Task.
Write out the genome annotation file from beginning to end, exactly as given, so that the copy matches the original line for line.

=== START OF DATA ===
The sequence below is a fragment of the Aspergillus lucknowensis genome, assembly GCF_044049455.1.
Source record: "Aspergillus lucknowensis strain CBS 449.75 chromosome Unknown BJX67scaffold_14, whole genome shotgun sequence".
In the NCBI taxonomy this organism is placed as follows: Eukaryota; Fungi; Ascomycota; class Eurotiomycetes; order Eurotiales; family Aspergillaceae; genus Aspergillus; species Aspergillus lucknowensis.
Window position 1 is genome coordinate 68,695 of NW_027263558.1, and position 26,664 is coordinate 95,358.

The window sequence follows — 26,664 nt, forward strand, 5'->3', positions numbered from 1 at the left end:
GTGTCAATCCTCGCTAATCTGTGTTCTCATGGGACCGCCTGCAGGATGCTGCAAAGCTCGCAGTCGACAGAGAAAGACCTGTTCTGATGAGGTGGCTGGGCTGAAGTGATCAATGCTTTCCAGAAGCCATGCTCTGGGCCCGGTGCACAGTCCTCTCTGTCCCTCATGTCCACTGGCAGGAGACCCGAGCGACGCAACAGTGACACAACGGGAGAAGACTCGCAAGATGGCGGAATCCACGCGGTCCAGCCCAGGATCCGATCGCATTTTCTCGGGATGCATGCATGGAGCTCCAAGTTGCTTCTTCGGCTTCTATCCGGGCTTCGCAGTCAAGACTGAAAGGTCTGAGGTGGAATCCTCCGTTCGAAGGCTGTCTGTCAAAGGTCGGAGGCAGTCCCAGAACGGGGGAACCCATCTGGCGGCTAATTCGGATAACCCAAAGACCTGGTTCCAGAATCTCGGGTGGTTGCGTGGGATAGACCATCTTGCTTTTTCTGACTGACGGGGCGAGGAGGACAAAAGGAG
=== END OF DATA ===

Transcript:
The sequence below is a fragment of the Aspergillus lucknowensis genome, assembly GCF_044049455.1.
Source record: "Aspergillus lucknowensis strain CBS 449.75 chromosome Unknown BJX67scaffold_14, whole genome shotgun sequence".
In the NCBI taxonomy this organism is placed as follows: Eukaryota; Fungi; Ascomycota; class Eurotiomycetes; order Eurotiales; family Aspergillaceae; genus Aspergillus; species Aspergillus lucknowensis.
Window position 1 is genome coordinate 68,695 of NW_027263558.1, and position 26,664 is coordinate 95,358.

The window sequence follows — 26,664 nt, forward strand, 5'->3', positions numbered from 1 at the left end:
GTGTCAATCCTCGCTAATCTGTGTTCTCATGGGACCGCCTGCAGGATGCTGCAAAGCTCGCAGTCGACAGAGAAAGACCTGTTCTGATGAGGTGGCTGGGCTGAAGTGATCAATGCTTTCCAGAAGCCATGCTCTGGGCCCGGTGCACAGTCCTCTCTGTCCCTCATGTCCACTGGCAGGAGACCCGAGCGACGCAACAGTGACACAACGGGAGAAGACTCGCAAGATGGCGGAATCCACGCGGTCCAGCCCAGGATCCGATCGCATTTTCTCGGGATGCATGCATGGAGCTCCAAGTTGCTTCTTCGGCTTCTATCCGGGCTTCGCAGTCAAGACTGAAAGGTCTGAGGTGGAATCCTCCGTTCGAAGGCTGTCTGTCAAAGGTCGGAGGCAGTCCCAGAACGGGGGAACCCATCTGGCGGCTAATTCGGATAACCCAAAGACCTGGTTCCAGAATCTCGGGTGGTTGCGTGGGATAGACCATCTTGCTTTTTCTGACTGACGGGGCGAGGAGGACAAAAGGAG